Research has shown that companion animals can have a positive effect on people who suffer from mental and physical illnesses; however, few studies have considered the impact of human-animal interactions (HAIs) on employees in the work environment. This quantitative study investigated the effect of HAIs on 146 employees’ job satisfaction and job performance in three retail environments with a range of potential animal interactions: retail store with no animal presence (none), retail store with occasional animal presence (occasional), and retail store with persistent animal presence (constant). Retail employees’ job satisfaction and performance in each retail setting were assessed using the Daily Job Satisfaction Scale (DJSS) and the Job Performance Measure (JPM), respectively. Data were analyzed using a MANOVA and one-way ANOVAs to determine if employees’ job satisfaction and job performance were significantly different based on the level of HAIs in the three retail environments. Analysis of the DJSS and JPM composite scores for retail workers at three retail sites indicated that the job satisfaction and job performance scores were dependent on the HAI level of animal presence. Composite scores for the DJSS and the JPM were higher in pet stores with constant animal presence than those with occasional and no animal presence. The results may compel leaders and their organizations to promote employee wellness by permitting HAIs in the workplace. Such a policy shift would foster positive social change for workers and their organizations as well as their customers in terms of improved employee mental and physical health, enhanced interpersonal relationships, and reduced absenteeism and turnover rates.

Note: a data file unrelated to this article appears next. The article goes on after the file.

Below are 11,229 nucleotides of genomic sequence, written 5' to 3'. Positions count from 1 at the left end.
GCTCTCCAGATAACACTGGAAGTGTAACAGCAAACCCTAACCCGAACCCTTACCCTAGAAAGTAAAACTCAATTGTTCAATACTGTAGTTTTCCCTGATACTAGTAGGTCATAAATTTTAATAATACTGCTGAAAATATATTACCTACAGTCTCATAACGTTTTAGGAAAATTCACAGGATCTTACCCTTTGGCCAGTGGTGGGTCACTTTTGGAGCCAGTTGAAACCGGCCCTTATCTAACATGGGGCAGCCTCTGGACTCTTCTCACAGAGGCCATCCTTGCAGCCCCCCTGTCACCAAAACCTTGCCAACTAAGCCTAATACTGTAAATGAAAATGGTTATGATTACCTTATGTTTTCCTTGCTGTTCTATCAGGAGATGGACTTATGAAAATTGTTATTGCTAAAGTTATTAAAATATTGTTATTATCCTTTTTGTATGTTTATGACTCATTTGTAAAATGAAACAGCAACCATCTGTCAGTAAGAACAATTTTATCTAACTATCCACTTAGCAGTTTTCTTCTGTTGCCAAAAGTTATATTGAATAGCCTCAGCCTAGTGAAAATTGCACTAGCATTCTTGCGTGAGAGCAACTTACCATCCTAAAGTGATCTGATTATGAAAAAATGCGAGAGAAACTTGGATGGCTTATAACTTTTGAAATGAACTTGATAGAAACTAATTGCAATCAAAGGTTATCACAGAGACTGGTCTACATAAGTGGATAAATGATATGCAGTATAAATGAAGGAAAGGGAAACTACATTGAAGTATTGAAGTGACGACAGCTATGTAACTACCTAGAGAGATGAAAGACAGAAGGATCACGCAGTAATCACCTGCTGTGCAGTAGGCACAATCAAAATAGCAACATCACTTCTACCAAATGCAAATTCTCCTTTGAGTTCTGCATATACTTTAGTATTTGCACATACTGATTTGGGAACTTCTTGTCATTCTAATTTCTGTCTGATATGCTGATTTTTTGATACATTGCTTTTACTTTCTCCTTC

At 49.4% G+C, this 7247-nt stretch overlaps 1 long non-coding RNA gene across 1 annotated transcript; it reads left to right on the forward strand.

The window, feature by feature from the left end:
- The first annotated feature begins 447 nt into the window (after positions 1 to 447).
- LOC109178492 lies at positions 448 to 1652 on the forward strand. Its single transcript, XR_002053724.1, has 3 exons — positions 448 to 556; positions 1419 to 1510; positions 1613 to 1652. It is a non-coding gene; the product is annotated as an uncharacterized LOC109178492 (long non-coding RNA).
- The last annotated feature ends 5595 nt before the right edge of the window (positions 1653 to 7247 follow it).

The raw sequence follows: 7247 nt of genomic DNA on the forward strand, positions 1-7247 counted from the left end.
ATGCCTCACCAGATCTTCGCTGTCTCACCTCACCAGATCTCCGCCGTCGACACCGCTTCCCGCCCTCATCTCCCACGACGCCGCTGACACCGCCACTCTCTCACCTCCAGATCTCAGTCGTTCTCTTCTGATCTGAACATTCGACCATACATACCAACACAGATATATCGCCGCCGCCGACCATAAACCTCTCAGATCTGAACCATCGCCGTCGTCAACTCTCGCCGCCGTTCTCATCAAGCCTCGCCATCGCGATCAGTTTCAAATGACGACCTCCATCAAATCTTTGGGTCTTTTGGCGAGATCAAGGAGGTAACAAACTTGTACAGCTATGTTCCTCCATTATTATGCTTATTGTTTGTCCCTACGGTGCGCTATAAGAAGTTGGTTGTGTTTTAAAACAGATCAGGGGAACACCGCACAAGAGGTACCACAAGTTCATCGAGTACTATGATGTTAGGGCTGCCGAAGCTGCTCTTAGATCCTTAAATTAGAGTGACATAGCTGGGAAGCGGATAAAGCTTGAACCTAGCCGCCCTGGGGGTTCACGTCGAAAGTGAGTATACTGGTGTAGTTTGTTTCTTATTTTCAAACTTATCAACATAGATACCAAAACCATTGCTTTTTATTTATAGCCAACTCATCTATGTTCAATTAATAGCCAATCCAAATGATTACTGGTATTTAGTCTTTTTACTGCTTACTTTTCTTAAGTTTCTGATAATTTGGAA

|School Location:||United States -- Minnesota|
|Source:||DAI-B 82/9(E), Dissertation Abstracts International|
|Subjects:||Occupational psychology, Psychology, Animal sciences|
|Keywords:||Human-animal bond, Human-animal interaction, Industrial psychology, Job performance, Job satisfaction, Organizational psychology|
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